- The Man’yōshū was compiled in the late 7th century and the first half of the 8th century and contains 4, 516 poems. Although the compiler of the Man’yōshū is unknown, it is believed that one of the major compilers was Ōtomo no Yakamochi. The Kokinwakashū, or more commonly known as the Kokinshū, contains 1, 111 poems and its compilation finished in ca. 905. The compilation of the Kokinshū was ordered by Emperor Daigo and the task was appointed to Ki no Tsurayuki, Ki no Tomonori, Ōshikōchi no Mitsune, and Mibu no Tadamine.... [tags: japanase, poetry, waka ]
1298 words (3.7 pages)
- Man'yōshū and Kokinshū are two of the most important anthologies in Japan. Both of them have had great impacts on traditional Japanese poems, as well as contemporary writings. Although both of Man'yōshū and Kokinshū are extant collections of Japanese poetry, they are very different in various aspects. Differences in their forms, techniques, contents, expressions and aesthetic principles are possibly due to the time of completion. By comparing the aforementioned aspects in Man'yōshū and Kokinshū, distinct characteristics of each of them will be ultimately explained and revealed.... [tags: compare, contrast, japanase poem]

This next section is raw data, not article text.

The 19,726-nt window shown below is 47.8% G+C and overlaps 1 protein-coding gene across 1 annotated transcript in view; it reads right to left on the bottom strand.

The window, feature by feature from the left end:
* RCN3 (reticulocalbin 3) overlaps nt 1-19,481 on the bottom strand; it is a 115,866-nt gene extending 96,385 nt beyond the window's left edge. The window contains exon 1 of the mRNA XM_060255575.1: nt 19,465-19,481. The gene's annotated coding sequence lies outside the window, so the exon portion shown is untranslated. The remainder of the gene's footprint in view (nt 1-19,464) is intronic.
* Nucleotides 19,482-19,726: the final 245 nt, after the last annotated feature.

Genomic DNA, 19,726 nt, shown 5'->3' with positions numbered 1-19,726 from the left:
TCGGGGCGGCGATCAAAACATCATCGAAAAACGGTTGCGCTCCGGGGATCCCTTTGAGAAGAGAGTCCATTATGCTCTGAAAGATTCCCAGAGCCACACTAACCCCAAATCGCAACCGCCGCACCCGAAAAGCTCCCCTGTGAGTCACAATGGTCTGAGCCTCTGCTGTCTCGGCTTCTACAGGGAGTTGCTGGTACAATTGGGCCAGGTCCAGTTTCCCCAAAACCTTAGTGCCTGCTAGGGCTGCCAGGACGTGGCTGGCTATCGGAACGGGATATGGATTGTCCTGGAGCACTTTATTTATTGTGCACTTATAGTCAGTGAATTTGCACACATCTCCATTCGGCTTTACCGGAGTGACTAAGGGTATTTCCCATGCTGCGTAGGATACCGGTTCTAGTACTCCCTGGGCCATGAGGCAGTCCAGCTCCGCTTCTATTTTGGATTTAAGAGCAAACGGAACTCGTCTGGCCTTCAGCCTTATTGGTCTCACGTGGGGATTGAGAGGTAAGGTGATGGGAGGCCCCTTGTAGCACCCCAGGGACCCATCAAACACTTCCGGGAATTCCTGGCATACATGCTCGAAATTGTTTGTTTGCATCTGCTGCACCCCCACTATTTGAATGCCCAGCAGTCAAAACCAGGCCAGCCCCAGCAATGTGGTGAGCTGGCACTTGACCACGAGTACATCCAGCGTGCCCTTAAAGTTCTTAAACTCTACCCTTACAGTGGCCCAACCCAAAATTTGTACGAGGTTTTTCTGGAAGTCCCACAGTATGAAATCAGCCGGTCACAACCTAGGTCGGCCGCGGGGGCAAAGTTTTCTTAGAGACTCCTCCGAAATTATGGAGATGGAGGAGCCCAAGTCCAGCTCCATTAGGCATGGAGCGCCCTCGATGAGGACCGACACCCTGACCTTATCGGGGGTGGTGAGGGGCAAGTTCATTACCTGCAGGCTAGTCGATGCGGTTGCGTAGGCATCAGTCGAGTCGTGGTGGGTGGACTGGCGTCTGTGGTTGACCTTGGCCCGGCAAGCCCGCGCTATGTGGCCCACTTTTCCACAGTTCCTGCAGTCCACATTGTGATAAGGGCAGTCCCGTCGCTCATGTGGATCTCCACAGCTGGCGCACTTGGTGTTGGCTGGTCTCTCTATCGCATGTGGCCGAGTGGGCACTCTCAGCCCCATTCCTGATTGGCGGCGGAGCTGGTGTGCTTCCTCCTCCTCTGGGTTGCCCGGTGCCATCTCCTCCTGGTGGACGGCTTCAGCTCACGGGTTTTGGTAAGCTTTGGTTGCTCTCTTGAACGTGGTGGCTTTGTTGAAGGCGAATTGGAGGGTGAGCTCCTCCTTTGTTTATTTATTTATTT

1186 words (3.4 pages)
- Man’yoshu and Kokinshuu are some of the earliest anthologies of Japanese poetry to be considered literary canons. The Man’yoshu dates back to the 8th century and contains 4,516 poems. Man’yoshu, which is translated as “Collection of Ten Thousands Leafs”, was compiled from a wide range of Japan society, where many of the authors remained anonymous. The Kokinshuu appears later in Japan’s history and is an anthology from 905 AD that contains a total of 1,111 poems. The compilers for the Kokinshuu are Ki no Tsurayuki, Ki no Tomonori, Oshikochi no Mitsune, and Mibu no Tadamine.... [tags: Japanese Literature, Poetry]
1309 words (3.7 pages)
- In Japan, two poetic anthologies, the Man’yōshū and the Kokinshū, are highly revered as literary embodiments of the Japanese spirit. Though both are similar in their purposes as literature, the intent behind compiling each anthology as well as the legacy each has left behind differ greatly. With its inclusion of poets from all classes and embodiment of makoto or sincerity, the Man’yōshū helped the Japanese form a national identity through its poetry. The Kokinshū was able to build on this foundation and establish such poetry as a high art form using miyabi, or refinement and elegance, helping Japan further establish its own independent place in the literary world.... [tags: compare, comparison, japan]
1111 words (3.2 pages)